Electronic Health Record-(EHR)

An electronic health record is the storing of a health care patient’s medical record electronically or in a digital format. An EHR is a life-long record that incorporates a patient's health care details from all institutions, making it a comprehensive reflection of the actual patient experience of receiving health care. The thought of using an electronic health record is not a new idea seeing as it has been around for about 25 years. Recently, however, there has been an increase in interest of the topic. More than ever, physicians are acknowledging the importance of having EHRs to stay aligned with the visions of our country in regards to health care. Alongside numerous benefits, EHRs enable quick and easy access to patient records, providing quality care. Another advantage an electronic health record provides for medical professional is the ability to dynamically update a patients health record. From that point on, all who accesses the individual’s health record will get the latest information on that patient. The (EHR) system will allow for physicians to see more patients, cut back on medical errors, find cures for disease faster due to more accurate records, and have increased productivity on the job, mainly from being able to access there patients’ health record quickly and easily.

Electronic health records (EHRs) are a patient’s health records which are electronically stored and shared across various healthcare formats and settings. The sharing of these patient health records are within a network of validated companies and enterprises which would make relevant use of these patient health records. These patient electronic health records include data and information such as medical history, medications they may be on or have been on in the past, immunization statuses, vital signs and personal information such as full name and date of birth for each individual patient.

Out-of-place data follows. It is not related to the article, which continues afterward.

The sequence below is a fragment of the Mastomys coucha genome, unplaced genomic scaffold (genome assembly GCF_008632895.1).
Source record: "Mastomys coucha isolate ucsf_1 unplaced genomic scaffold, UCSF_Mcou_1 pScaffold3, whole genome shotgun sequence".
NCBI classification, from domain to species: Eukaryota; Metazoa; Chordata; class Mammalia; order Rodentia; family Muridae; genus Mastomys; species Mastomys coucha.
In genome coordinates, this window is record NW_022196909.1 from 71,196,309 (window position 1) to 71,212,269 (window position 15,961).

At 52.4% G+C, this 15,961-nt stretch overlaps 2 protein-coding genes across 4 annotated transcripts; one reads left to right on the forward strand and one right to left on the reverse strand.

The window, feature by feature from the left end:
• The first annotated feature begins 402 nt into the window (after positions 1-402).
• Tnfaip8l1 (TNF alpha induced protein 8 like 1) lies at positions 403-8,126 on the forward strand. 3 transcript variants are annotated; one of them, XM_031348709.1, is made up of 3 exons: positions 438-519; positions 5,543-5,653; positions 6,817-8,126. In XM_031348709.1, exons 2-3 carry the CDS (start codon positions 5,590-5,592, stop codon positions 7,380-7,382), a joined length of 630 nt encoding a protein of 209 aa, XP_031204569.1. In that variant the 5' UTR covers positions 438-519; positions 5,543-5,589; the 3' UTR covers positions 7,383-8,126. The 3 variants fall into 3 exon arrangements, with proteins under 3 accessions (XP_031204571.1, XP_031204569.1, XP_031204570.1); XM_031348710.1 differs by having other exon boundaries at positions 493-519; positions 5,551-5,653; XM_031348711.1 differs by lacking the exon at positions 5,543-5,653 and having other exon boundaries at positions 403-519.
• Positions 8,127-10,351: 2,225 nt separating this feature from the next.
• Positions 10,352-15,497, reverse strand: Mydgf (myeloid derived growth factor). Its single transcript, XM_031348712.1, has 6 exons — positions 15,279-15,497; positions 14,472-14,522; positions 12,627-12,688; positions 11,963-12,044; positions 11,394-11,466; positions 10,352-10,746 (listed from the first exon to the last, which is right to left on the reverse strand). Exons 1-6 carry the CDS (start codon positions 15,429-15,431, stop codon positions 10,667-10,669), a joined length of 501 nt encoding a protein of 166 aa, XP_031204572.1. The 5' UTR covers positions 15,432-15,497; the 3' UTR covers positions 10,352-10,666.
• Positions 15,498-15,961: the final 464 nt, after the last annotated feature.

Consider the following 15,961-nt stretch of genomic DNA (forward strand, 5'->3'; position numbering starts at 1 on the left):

• Patient demographics.
  • Medical history, examination and progress reports of health and illnesses.
  • Medicine and allergy lists, and immunization status.
  • Laboratory test results.
  • Radiology images (X-rays, CTs, MRIs, etc.)
  • Photographs, from endoscopy or laparoscopy or clinical photographs.
  • Medication information, including side effects and interactions.
  • Evidence-based recommendations for specific medical conditions
  • A record of appointments and other reminders.
  • Billing records.
  • Eligibility
  • Advanced directives, living wills, and health powers of attorney


EHRs are meant to be readily available and up to date at all times for speedy processing of the patient at all times. EHRs reduce the errors that may be caused by legibility issues which may be caused by a healthcare professional’s handwriting or accidents to the original documents. EHRs also reduce additional time needed to track down previous medical records which can be scattered over different networks and organizations that may not be under that specific HER umbrella of networks. EHRs are also theoretically ideal for data mining at an individual level since all records for that patient are being recorded and stored every time the individual goes to get a healthcare service.

  • Safer and more effective delivery of health care
  • Less medical errors (CPOE, DSS)
  • Improvement of case management
  • Reduction of duplicate examinations
  • Complete & correct data source for public health and research
  • Promotes evidence based medicine


  • Learning curve
  • Costs (sunk costs, hidden costs, ongoing costs)
  • Workflow Issues

Web Resources:


Related Terminology:

Consumer Health Informatics (CHI)
Computer Based Patient Records (CPR)
Electronic Medical Records (EMR)


EHRintelligence.com | Latest EHR/EMR news and selection information. (2012, January 1). Retrieved October 27, 2014.
Local Public Health Information | The National Association of County and City Health Officials | NACCHO. (n.d.). Retrieved October 24, 2014.


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